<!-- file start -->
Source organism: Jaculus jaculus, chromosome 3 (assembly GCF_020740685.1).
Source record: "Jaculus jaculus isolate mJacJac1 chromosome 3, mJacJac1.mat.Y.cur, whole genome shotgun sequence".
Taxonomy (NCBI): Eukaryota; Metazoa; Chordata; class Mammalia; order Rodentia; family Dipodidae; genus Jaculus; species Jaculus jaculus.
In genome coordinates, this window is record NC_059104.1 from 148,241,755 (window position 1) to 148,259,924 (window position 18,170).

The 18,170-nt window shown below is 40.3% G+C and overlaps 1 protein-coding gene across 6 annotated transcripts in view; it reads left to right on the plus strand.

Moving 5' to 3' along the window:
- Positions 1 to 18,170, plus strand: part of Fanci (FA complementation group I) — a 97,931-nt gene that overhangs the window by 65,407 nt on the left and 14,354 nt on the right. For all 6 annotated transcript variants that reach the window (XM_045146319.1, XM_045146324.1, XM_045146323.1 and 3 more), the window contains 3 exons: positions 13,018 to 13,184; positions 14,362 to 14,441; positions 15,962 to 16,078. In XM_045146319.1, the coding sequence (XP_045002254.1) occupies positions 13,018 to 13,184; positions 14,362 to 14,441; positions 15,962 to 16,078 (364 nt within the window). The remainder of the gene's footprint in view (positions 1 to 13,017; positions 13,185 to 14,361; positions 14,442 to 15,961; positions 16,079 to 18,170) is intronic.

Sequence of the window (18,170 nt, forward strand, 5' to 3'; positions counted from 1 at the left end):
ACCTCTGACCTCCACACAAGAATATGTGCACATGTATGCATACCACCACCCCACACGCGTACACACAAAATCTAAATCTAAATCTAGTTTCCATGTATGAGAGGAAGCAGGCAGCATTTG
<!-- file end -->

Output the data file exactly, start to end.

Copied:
Source organism: Jaculus jaculus, chromosome 3 (assembly GCF_020740685.1).
Source record: "Jaculus jaculus isolate mJacJac1 chromosome 3, mJacJac1.mat.Y.cur, whole genome shotgun sequence".
Taxonomy (NCBI): Eukaryota; Metazoa; Chordata; class Mammalia; order Rodentia; family Dipodidae; genus Jaculus; species Jaculus jaculus.
In genome coordinates, this window is record NC_059104.1 from 148,241,755 (window position 1) to 148,259,924 (window position 18,170).

The 18,170-nt window shown below is 40.3% G+C and overlaps 1 protein-coding gene across 6 annotated transcripts in view; it reads left to right on the plus strand.

Moving 5' to 3' along the window:
- Positions 1 to 18,170, plus strand: part of Fanci (FA complementation group I) — a 97,931-nt gene that overhangs the window by 65,407 nt on the left and 14,354 nt on the right. For all 6 annotated transcript variants that reach the window (XM_045146319.1, XM_045146324.1, XM_045146323.1 and 3 more), the window contains 3 exons: positions 13,018 to 13,184; positions 14,362 to 14,441; positions 15,962 to 16,078. In XM_045146319.1, the coding sequence (XP_045002254.1) occupies positions 13,018 to 13,184; positions 14,362 to 14,441; positions 15,962 to 16,078 (364 nt within the window). The remainder of the gene's footprint in view (positions 1 to 13,017; positions 13,185 to 14,361; positions 14,442 to 15,961; positions 16,079 to 18,170) is intronic.

Sequence of the window (18,170 nt, forward strand, 5' to 3'; positions counted from 1 at the left end):
ACCTCTGACCTCCACACAAGAATATGTGCACATGTATGCATACCACCACCCCACACGCGTACACACAAAATCTAAATCTAAATCTAGTTTCCATGTATGAGAGGAAGCAGGCAGCATTTG